I urge more people to put up EFF badges supporting bloggers rights. Don’t let this wannabe-autocratic government take over.

N/B: Title says “mirror” as opposed to alternate URL… It makes it easier for indexing, afaik.

Malaysia starts censoring bloggers

Today, is one that I consider, a dark day in Malaysian Internet history. The Malaysian Communications and Multimedia Commission (MCMC), ordered all ISPs to block access to a website, thereby violating the MSC Bill of Guarantees, which clearly states: Ensure no Internet censorship.

Malaysiakini reports (subscription required, so relevant bits pasted here):

MCMC chief operating officer Mohamed Sharil Tarmizi, when contacted today, confirmed that the block was ordered by the commission, which is the regulatory body for online content.

“It is being blocked because we found that some of the comments on the website were insensitive, bordering on incitement,” he told Malaysiakini.

Malaysiakini goes on to add, that this is the first time something like this has been used against non-pornographic websites. I will argue that this shouldn’t even be used on pornographic websites – sure it may flaunt the laws of the country, but leave it to the end-user, please.

It’s just a DNS blackhole, so its not quite Internet censorship… But this makes you feel so much closer to Beijing now, doesn’t it?

lovegood:~ byte$ dig

; < <>> DiG 9.4.2-P1 < <>>
;; global options: printcmd
;; Got answer:
;; ->>HEADER< <- opcode: QUERY, status: NXDOMAIN, id: 25306 ;; flags: qr aa rd ra; QUERY: 1, ANSWER: 0, AUTHORITY: 1, ADDITIONAL: 0 ;; QUESTION SECTION: ; IN A ;; AUTHORITY SECTION: 3600 IN SOA ns1.blocked. 1 900 600 86400 3600 ;; Query time: 17 msec ;; SERVER: ;; WHEN: Wed Aug 27 23:33:57 2008 ;; MSG SIZE rcvd: 104

TMNet has a known list of DNS servers, the most common being: and Apparently, some also get on and There are a bunch more that you can get, too.

Malaysiakini goes on to report:

Mohamed Sharil said MCMC had instructed all ISPs to block access to Malaysia Today based on complaints received by the general public regarding offensive comments posted on the website.

Asked if the move to block Malaysia Today went against the government’s guarantee of Internet freedom, he said that the matter was subject to interpretation.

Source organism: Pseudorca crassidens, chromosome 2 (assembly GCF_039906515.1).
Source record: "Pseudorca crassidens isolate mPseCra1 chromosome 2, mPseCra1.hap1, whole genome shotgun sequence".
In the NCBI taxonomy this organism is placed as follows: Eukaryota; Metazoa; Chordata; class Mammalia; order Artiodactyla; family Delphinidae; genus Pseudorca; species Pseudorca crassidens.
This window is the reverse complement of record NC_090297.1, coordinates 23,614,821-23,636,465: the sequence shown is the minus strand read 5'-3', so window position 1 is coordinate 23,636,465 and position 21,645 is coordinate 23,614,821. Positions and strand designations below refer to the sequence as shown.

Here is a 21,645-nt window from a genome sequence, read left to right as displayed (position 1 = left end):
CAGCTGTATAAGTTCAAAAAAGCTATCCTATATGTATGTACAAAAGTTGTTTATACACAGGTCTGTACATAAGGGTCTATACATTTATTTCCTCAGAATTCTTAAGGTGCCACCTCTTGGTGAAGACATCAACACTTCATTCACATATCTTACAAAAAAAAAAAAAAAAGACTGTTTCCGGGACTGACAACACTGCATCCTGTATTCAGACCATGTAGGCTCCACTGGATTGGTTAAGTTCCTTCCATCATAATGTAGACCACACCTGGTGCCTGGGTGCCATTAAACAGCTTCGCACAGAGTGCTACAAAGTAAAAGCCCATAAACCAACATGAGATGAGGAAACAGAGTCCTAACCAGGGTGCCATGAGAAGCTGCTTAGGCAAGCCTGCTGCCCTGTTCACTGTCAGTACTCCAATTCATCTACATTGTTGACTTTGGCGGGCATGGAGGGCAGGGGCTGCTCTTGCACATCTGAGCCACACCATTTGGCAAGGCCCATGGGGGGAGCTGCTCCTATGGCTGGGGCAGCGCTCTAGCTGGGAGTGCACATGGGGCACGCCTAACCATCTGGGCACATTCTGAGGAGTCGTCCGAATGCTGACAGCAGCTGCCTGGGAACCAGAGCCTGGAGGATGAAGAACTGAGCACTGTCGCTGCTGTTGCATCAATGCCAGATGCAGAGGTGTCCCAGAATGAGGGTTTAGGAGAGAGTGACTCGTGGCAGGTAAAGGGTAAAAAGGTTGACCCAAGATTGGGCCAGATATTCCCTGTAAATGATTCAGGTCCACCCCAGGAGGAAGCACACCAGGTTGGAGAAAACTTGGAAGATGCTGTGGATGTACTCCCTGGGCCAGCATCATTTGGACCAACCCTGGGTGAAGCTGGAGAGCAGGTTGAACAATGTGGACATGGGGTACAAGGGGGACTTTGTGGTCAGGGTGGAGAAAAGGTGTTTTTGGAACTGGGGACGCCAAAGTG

“We are governed by the Communications and Multimedia Act (1998) which allows us to take preventive measures and advise our license holders (such as ISPs) when a service user may be contravening national laws,” he said.

Under Section 263 of the Act, a licensee must “use his best endeavour” to prevent his/her facilities from being used to violate any law in the country”.

Mohamed Sharil said that MCMC will be communicating with the Malaysia Today owner Raja Petra Kamaruddin and other blog owners soon regarding “ethical blogging”.

“We are not against blogs, but we would like to see ethical blogging,” he stressed.

Ethical blogging. Expect yet another blog post on this, soon. In a country where mainstream media is stifled, and used as a propaganda machine, its no wonder people turn to the Internet. If the mainstream media reports “lies”, why not the Internet? The people, the rakyat are smart enough to distinguish, in this non-communist state of ours.

So, if you need your Malaysia Today fix, the IP address is still valid – For commenting, try

Bloggers' Rights at EFF

For the smarter ones amongst you, I suggest you stop using TMNet’s DNS services. Switch to OpenDNS (I would suggest switching ISP, but welcome to the monopoly that is Malaysia, right?). You can change it on your computer or router, or just use the nameservers if you know how: and Otherwise, there are ways to change it on Windows (XP, Vista, 2000), Mac OS X (Leopard, Tiger) or even Linux (Ubuntu, Fedora).

OpenDNS is a workaround. The real problem is the MCMC attempting to censor the Internet. They are attempting to stifle free speech, and the freedom to discuss pertinent issues in an open fashion. I’ve mused about the Universal Declaration of Human Rights before, maybe its time the politicians read it, again.

Update: Its worth noting that Bernice Low wrote about this in her CNet blog as well.